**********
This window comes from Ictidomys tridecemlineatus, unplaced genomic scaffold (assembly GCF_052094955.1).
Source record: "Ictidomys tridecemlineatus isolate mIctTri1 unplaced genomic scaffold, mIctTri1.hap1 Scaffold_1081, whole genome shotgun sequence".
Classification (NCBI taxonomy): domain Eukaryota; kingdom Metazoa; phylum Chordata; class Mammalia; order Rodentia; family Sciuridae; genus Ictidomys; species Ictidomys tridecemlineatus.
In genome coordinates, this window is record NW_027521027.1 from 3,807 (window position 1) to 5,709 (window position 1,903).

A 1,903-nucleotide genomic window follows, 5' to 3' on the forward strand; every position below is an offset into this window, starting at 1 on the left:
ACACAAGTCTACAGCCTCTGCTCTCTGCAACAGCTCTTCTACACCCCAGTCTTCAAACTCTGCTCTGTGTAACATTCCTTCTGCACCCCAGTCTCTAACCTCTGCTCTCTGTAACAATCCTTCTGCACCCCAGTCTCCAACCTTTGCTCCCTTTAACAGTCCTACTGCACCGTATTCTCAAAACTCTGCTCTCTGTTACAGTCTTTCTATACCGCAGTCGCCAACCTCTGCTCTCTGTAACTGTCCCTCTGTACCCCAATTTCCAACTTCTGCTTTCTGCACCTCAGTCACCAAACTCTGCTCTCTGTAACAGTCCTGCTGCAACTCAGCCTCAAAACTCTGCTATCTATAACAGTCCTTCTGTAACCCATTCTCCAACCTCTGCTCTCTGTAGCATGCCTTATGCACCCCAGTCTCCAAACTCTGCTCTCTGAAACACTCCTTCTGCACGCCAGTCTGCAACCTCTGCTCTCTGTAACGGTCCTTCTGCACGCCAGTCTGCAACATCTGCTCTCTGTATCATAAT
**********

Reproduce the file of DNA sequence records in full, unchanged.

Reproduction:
This window comes from Ictidomys tridecemlineatus, unplaced genomic scaffold (assembly GCF_052094955.1).
Source record: "Ictidomys tridecemlineatus isolate mIctTri1 unplaced genomic scaffold, mIctTri1.hap1 Scaffold_1081, whole genome shotgun sequence".
Classification (NCBI taxonomy): domain Eukaryota; kingdom Metazoa; phylum Chordata; class Mammalia; order Rodentia; family Sciuridae; genus Ictidomys; species Ictidomys tridecemlineatus.
In genome coordinates, this window is record NW_027521027.1 from 3,807 (window position 1) to 5,709 (window position 1,903).

A 1,903-nucleotide genomic window follows, 5' to 3' on the forward strand; every position below is an offset into this window, starting at 1 on the left:
ACACAAGTCTACAGCCTCTGCTCTCTGCAACAGCTCTTCTACACCCCAGTCTTCAAACTCTGCTCTGTGTAACATTCCTTCTGCACCCCAGTCTCTAACCTCTGCTCTCTGTAACAATCCTTCTGCACCCCAGTCTCCAACCTTTGCTCCCTTTAACAGTCCTACTGCACCGTATTCTCAAAACTCTGCTCTCTGTTACAGTCTTTCTATACCGCAGTCGCCAACCTCTGCTCTCTGTAACTGTCCCTCTGTACCCCAATTTCCAACTTCTGCTTTCTGCACCTCAGTCACCAAACTCTGCTCTCTGTAACAGTCCTGCTGCAACTCAGCCTCAAAACTCTGCTATCTATAACAGTCCTTCTGTAACCCATTCTCCAACCTCTGCTCTCTGTAGCATGCCTTATGCACCCCAGTCTCCAAACTCTGCTCTCTGAAACACTCCTTCTGCACGCCAGTCTGCAACCTCTGCTCTCTGTAACGGTCCTTCTGCACGCCAGTCTGCAACATCTGCTCTCTGTATCATAAT